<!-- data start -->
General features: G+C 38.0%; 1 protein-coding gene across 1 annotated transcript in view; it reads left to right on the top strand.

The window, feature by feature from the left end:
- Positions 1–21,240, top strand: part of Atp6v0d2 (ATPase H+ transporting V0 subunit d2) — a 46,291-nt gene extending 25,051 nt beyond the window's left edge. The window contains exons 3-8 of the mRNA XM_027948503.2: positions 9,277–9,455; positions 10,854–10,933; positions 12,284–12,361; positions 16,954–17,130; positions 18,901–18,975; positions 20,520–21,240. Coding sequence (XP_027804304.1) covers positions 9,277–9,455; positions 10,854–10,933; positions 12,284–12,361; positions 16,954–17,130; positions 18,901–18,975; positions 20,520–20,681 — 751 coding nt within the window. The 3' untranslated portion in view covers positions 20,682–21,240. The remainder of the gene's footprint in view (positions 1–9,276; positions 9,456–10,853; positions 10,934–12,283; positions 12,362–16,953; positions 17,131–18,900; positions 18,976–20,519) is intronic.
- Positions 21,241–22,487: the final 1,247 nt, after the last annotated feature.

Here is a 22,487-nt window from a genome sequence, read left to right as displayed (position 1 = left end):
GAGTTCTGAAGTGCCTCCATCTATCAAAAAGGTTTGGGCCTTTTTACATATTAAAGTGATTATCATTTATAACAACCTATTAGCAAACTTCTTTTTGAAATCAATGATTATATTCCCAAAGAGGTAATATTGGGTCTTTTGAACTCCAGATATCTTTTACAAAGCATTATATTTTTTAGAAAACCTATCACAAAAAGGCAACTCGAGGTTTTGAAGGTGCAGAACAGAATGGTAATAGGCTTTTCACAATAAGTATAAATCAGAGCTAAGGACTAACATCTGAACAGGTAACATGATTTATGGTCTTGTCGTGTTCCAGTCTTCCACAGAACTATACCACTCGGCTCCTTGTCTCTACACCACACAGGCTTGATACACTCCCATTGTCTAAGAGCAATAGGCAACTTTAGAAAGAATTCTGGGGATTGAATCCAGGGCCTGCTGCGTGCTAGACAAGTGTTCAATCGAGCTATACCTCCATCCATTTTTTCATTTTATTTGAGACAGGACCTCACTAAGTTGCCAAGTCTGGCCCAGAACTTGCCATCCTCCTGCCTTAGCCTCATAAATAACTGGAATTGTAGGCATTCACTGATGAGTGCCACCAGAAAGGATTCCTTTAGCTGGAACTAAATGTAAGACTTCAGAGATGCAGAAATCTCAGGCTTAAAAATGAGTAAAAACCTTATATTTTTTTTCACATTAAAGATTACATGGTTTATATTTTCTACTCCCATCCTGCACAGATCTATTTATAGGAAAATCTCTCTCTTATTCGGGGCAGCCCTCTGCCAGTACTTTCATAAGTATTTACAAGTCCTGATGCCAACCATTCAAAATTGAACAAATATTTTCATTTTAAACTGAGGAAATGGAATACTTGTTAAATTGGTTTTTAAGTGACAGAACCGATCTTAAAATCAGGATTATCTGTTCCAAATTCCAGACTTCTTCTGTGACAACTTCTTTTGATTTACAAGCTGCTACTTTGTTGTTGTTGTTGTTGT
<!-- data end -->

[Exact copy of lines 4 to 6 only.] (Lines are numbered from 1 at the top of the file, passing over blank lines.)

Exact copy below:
- Positions 21,241–22,487: the final 1,247 nt, after the last annotated feature.

Here is a 22,487-nt window from a genome sequence, read left to right as displayed (position 1 = left end):
GAGTTCTGAAGTGCCTCCATCTATCAAAAAGGTTTGGGCCTTTTTACATATTAAAGTGATTATCATTTATAACAACCTATTAGCAAACTTCTTTTTGAAATCAATGATTATATTCCCAAAGAGGTAATATTGGGTCTTTTGAACTCCAGATATCTTTTACAAAGCATTATATTTTTTAGAAAACCTATCACAAAAAGGCAACTCGAGGTTTTGAAGGTGCAGAACAGAATGGTAATAGGCTTTTCACAATAAGTATAAATCAGAGCTAAGGACTAACATCTGAACAGGTAACATGATTTATGGTCTTGTCGTGTTCCAGTCTTCCACAGAACTATACCACTCGGCTCCTTGTCTCTACACCACACAGGCTTGATACACTCCCATTGTCTAAGAGCAATAGGCAACTTTAGAAAGAATTCTGGGGATTGAATCCAGGGCCTGCTGCGTGCTAGACAAGTGTTCAATCGAGCTATACCTCCATCCATTTTTTCATTTTATTTGAGACAGGACCTCACTAAGTTGCCAAGTCTGGCCCAGAACTTGCCATCCTCCTGCCTTAGCCTCATAAATAACTGGAATTGTAGGCATTCACTGATGAGTGCCACCAGAAAGGATTCCTTTAGCTGGAACTAAATGTAAGACTTCAGAGATGCAGAAATCTCAGGCTTAAAAATGAGTAAAAACCTTATATTTTTTTTCACATTAAAGATTACATGGTTTATATTTTCTACTCCCATCCTGCACAGATCTATTTATAGGAAAATCTCTCTCTTATTCGGGGCAGCCCTCTGCCAGTACTTTCATAAGTATTTACAAGTCCTGATGCCAACCATTCAAAATTGAACAAATATTTTCATTTTAAACTGAGGAAATGGAATACTTGTTAAATTGGTTTTTAAGTGACAGAACCGATCTTAAAATCAGGATTATCTGTTCCAAATTCCAGACTTCTTCTGTGACAACTTCTTTTGATTTACAAGCTGCTACTTTGTTGTTGTTGTTGTTGT